In addition to returning from vacation to find their mailboxes often filled to overflowing, people also become annoyed by unwanted advertising in their mail.
And mail carriers may have to cover long distances to deliver a single letter if the recipient lives at a remote location, which raises the cost of transporting the letter. These problems can be solved by turning the letters into electronic post that customers can access online.
Siemens Mobility has developed an automation solution in which images of the envelopes are immediately made when the letters are sorted. These facilities analyze and sort more than 50,000 letters per hour. Trust-Ebox customers who have received a letter are sent an image of the envelope by e-mail, allowing them to digitally access their mail online from anywhere in the world. If the customer wishes, the postal service company can open the envelopes and scan the letters to make them available as digital copies. Customers can immediately have unwanted advertising destroyed, while important letters can still be forwarded as usual. Ideally, the number of letters would be reduced to such an extent that the customer would need mail delivered only once a week.
The Swiss Postal Service plans to begin offering private end customers a Trust-Ebox-based service this summer. Such a service would especially benefit the Swiss Postal Service because the country’s geographical situation requires the company to transport many pieces of mail over long distances in order to reach many customers.
The Trust-Ebox automation solution is not only designed for postal customers, however; it can also be used to efficiently digitize companies’ incoming mail. Siemens Real Estate is currently testing Trust-Ebox for in-house mail at its office in Konstanz, for example, and has plans to expand the system to other locations as well.
These tests will enable the company to more precisely assess market requirements and allow developers to further optimize the process. Siemens Mobility wants to launch the Trust-Ebox on the market as a product later this year.
Dr. Norbert Aschenbrenner | Siemens InnovationNews
World first: 'Storing lightning inside thunder'
18.09.2017 | University of Sydney
New software turns mobile-phone accessory into breathing monitor
14.09.2017 | The Optical Society
Using ultrafast flashes of laser and x-ray radiation, scientists at the Max Planck Institute of Quantum Optics (Garching, Germany) took snapshots of the briefest electron motion inside a solid material to date. The electron motion lasted only 750 billionths of the billionth of a second before it fainted, setting a new record of human capability to capture ultrafast processes inside solids!
When x-rays shine onto solid materials or large molecules, an electron is pushed away from its original place near the nucleus of the atom, leaving a hole...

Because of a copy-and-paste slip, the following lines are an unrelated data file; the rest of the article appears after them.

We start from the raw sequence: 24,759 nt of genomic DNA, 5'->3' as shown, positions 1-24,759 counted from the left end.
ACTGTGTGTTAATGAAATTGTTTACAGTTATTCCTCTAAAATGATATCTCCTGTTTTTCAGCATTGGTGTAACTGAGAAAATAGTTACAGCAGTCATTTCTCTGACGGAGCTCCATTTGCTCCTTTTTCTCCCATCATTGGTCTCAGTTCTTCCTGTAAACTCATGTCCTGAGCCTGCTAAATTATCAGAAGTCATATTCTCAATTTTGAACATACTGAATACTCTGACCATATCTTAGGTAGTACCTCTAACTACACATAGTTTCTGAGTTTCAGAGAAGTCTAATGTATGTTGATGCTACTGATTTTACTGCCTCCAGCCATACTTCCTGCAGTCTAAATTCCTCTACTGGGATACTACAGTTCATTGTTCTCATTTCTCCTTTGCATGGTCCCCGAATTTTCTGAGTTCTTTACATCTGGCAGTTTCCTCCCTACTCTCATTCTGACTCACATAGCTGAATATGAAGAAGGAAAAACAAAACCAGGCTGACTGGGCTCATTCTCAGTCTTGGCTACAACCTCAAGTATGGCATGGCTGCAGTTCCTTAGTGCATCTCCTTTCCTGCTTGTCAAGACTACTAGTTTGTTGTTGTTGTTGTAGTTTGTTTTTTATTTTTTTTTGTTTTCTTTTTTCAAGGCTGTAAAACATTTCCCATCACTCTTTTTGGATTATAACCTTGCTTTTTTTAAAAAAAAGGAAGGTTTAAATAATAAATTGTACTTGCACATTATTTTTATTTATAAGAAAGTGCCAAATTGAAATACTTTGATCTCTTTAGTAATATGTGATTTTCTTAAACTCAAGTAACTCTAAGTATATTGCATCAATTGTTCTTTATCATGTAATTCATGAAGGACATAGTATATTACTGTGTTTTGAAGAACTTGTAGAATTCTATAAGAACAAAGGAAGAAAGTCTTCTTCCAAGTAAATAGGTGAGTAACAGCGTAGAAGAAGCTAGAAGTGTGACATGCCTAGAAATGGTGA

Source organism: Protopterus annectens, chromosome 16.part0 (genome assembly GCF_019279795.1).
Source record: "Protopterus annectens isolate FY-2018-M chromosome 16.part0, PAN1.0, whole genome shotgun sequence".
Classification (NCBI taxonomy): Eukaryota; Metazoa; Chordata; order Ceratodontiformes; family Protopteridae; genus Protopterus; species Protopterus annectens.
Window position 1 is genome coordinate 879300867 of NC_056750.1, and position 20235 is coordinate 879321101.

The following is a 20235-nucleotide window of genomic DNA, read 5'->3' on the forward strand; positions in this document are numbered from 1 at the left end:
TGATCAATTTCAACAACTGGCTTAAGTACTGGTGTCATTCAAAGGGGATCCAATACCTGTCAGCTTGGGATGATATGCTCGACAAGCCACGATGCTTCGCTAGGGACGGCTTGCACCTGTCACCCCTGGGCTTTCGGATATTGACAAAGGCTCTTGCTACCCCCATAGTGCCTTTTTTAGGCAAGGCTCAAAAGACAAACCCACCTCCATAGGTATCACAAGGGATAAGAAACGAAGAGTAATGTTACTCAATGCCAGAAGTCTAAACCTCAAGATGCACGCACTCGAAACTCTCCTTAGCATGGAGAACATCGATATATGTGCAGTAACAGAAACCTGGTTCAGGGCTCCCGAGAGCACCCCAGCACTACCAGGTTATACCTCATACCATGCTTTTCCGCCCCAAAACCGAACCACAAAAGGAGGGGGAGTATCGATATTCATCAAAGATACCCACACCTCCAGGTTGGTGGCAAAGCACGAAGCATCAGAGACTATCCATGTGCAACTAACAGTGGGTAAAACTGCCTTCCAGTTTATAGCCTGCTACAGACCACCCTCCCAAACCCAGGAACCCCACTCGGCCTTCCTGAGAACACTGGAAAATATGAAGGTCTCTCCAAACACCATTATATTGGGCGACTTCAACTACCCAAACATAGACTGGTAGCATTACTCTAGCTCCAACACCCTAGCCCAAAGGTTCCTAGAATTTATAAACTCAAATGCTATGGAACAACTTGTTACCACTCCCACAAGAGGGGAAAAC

For the first time, physicists have successfully imaged spiral magnetic ordering in a multiferroic material. These materials are considered highly promising candidates for future data storage media. The researchers were able to prove their findings using unique quantum sensors that were developed at Basel University and that can analyze electromagnetic fields on the nanometer scale. The results – obtained by scientists from the University of Basel’s Department of Physics, the Swiss Nanoscience Institute, the University of Montpellier and several laboratories from University Paris-Saclay – were recently published in the journal Nature.
Multiferroics are materials that simultaneously react to electric and magnetic fields. These two properties are rarely found together, and their combined...
MBM ScienceBridge GmbH successfully negotiated a license agreement between University Medical Center Göttingen (UMG) and the biotech company Tissue Systems Holding GmbH about commercial use of a multi-well tissue plate for automated and reliable tissue engineering & drug testing.
MBM ScienceBridge GmbH successfully negotiated a license agreement between University Medical Center Göttingen (UMG) and the biotech company Tissue Systems...
Pathogenic bacteria are becoming resistant to common antibiotics to an ever increasing degree. One of the most difficult germs is Pseudomonas aeruginosa, a...
Scientists from the MPI for Chemical Energy Conversion report in the first issue of the new journal JOULE.
Cell Press has just released the first issue of Joule, a new journal dedicated to sustainable energy research. In this issue James Birrell, Olaf Rüdiger,...
19.09.2017 | Event News
12.09.2017 | Event News
06.09.2017 | Event News
19.09.2017 | Event News
19.09.2017 | Physics and Astronomy
19.09.2017 | Power and Electrical Engineering